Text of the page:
A Trip to the Moon

A Havana Kiosk. Photo: Juan Suarez

By Kay

HAVANA TIMES – On a recent afternoon, the protagonist of this story went out to explore the stores in her neighborhood in search of batteries for her television remote control. A Chinese-made Atec Panda, which in its almost 20 years of use requires more than just a new controller, since it is hardly seen and barely heard. But, for now, a new remote is all its owner can hope for.

After passing by some stores crowded with people in search of food, she came to a kiosk where at first glance only clothes were hanging. For a second, she thought how useless all that paraphernalia was today. “If at least -she thought- they were space suits that could be used to escape to the moon and wait there for these unpleasant days to pass, it would be something else.” But no, they were just clothes hanging similar to bodies without souls. 

With these thoughts, she approached the counter and asked if they might have double A batteries. Immediately the “kind”, “affectionate” and “tender saleswoman” responded with a severe, resounding, and heartless NO.

Our shopper ran away bewildered. On the way back to her house, she thought that maybe she wasn’t the only one who needed a trip to the moon. This made her smile. It was her way of quickly forgetting that saleswoman’s bad mood.

Read more from Cuba here on Havana Times

2 thoughts on “A Trip to the Moon

  • Two recent articles here in HT spoke directly about how some Cuban customers are treated when purchasing basic necessities in Cuba. Both shopping experiences referred to the customer’s perceived negative treatment at the point of sale. Let’s review the interaction between Cuban buyer and Cuban seller.

    In the first article entitled “A Trip to the Moon by Kay (April 14, 2022) the customer approaches the sales counter asking for double A batteries. Having none in stock or ready for sale the saleswoman’s response, according to the customer was “ . . . a severe, resounding, and heartless NO.” The customer shrugged off the aggressive response rationalizing that the saleswoman’s negative treatment was simply one of a “bad mood”.

    In the second article entitled “Eating Every Day by Nike (April 14, 2022) a similar situation occurs whereby a customer experiences a negative outcome. In this instance, shopping for food, the purchaser selected some fruit, specifically bruised but edible guavas, and proceeded to ask the seller if he could get a discount because of the fruit’s unappetizing appearance.

    The seller refused by stating in what appears to be a very terse manner: “What do you think? If they were good, I would have sold them a long time ago, they cost the same.” The customer felt the vendor’s stated negative treatment was worse than the bruised edible guavas.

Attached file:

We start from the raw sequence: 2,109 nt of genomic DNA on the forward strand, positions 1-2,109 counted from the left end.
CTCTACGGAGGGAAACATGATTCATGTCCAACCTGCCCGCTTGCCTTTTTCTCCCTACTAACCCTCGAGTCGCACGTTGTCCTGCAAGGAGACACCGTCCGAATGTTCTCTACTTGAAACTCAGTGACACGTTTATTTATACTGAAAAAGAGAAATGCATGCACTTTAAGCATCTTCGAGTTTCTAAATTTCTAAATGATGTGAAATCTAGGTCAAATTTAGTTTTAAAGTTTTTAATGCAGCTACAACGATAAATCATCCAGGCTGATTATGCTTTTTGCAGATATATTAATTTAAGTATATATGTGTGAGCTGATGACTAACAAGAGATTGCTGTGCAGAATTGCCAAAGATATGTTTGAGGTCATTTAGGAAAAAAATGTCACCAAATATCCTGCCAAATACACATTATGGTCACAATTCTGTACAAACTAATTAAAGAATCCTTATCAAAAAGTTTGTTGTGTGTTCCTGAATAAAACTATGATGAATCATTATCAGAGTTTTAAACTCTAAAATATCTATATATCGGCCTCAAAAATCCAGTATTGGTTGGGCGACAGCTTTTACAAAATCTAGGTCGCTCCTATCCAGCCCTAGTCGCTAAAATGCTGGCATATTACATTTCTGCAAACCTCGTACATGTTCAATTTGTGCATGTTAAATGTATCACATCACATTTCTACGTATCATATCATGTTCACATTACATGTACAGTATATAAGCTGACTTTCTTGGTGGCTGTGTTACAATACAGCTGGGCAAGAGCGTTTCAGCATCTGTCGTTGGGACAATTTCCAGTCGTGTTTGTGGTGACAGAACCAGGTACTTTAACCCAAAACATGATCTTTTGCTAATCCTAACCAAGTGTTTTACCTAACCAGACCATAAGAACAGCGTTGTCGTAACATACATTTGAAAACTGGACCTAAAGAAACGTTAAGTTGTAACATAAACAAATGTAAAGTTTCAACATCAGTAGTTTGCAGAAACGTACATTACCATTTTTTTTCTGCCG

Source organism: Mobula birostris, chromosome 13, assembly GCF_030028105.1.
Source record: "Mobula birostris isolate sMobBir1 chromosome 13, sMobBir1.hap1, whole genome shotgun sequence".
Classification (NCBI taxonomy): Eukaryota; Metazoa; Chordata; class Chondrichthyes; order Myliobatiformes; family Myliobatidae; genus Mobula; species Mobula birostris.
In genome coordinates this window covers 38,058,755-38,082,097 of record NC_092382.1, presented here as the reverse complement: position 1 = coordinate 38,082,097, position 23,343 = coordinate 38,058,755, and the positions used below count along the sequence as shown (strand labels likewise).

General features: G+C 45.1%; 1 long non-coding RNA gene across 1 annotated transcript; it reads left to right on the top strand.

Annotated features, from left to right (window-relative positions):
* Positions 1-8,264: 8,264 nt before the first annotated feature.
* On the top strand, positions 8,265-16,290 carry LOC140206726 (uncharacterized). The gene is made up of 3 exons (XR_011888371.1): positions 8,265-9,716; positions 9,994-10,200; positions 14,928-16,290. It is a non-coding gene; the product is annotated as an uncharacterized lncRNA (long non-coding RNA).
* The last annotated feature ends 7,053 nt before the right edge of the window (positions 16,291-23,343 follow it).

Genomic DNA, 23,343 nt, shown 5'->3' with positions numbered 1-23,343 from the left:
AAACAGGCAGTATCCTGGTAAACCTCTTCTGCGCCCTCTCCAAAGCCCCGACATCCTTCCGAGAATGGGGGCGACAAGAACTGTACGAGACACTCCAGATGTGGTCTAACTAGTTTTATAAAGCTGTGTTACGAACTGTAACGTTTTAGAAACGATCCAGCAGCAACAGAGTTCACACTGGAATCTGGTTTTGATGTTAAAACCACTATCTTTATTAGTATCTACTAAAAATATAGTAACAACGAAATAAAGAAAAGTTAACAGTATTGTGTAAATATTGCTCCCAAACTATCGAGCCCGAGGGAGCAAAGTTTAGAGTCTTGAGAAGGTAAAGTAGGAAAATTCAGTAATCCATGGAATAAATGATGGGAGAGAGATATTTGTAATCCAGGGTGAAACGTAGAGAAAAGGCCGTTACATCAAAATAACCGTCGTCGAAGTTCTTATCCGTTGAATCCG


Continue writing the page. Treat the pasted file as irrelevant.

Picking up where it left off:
What’s the point here in these two similar seller/customer interactions? In Cuba providing customer satisfaction is an anathema. Trying to gain repeat business is not a mantra most Cuban business people follow. In the West the notion of customer satisfaction is ingrained and paramount in the business model because competition is fierce and without customer satisfaction the business would be history very, very quickly. Not so in Cuba.

    The Cuban business environment allows sellers to treat their customers with disrespect. One reason is the lack of competition for the product or service the customer wants or needs. In the case of the double AA batteries, the customer stumbled along to find after, I am sure, a long exhaustive retail search for a store that perhaps may sell batteries.

    Having none is stock, for who knows how long perhaps, days, weeks, months, the seller abruptly tells the customer no batteries are available probably with a multitude of other customers in the same store searching and making similar requests for unavailable products. No doubt the seller is frustrated on a daily basis from not being able to supply customers’ needs and therefore losing the possibility of a sale causing anxiety, stress, anger, all leading to the seller’s perceived “bad mood”.

    Whatever is sold in Cuba be it fruit or batteries in this case, one knows the Cuban government has its hands intrinsically involved in the Cuban business environment. The Cuban government could care less whether a Cuban has the opportunity to buy a much needed battery or some nutritious food. If the product or service is not available it is the front line seller who becomes the bearer of negative news and it is the messenger who is figuratively “shot” by the customer.

    The Cuban day to day sellers, vendors, producers they do their best to provide a product or service but when the government and its bureaucracy literally get in the way obstructing a sales interaction those very front line workers – the sellers/vendors – deserve not admonishment, but praise for their tireless efforts.

  • Dang! Here in the USA we can buy a 8 pack of AA batterys for $1.00 at the Dollar General store. They have hundreds of them.

Comments are closed.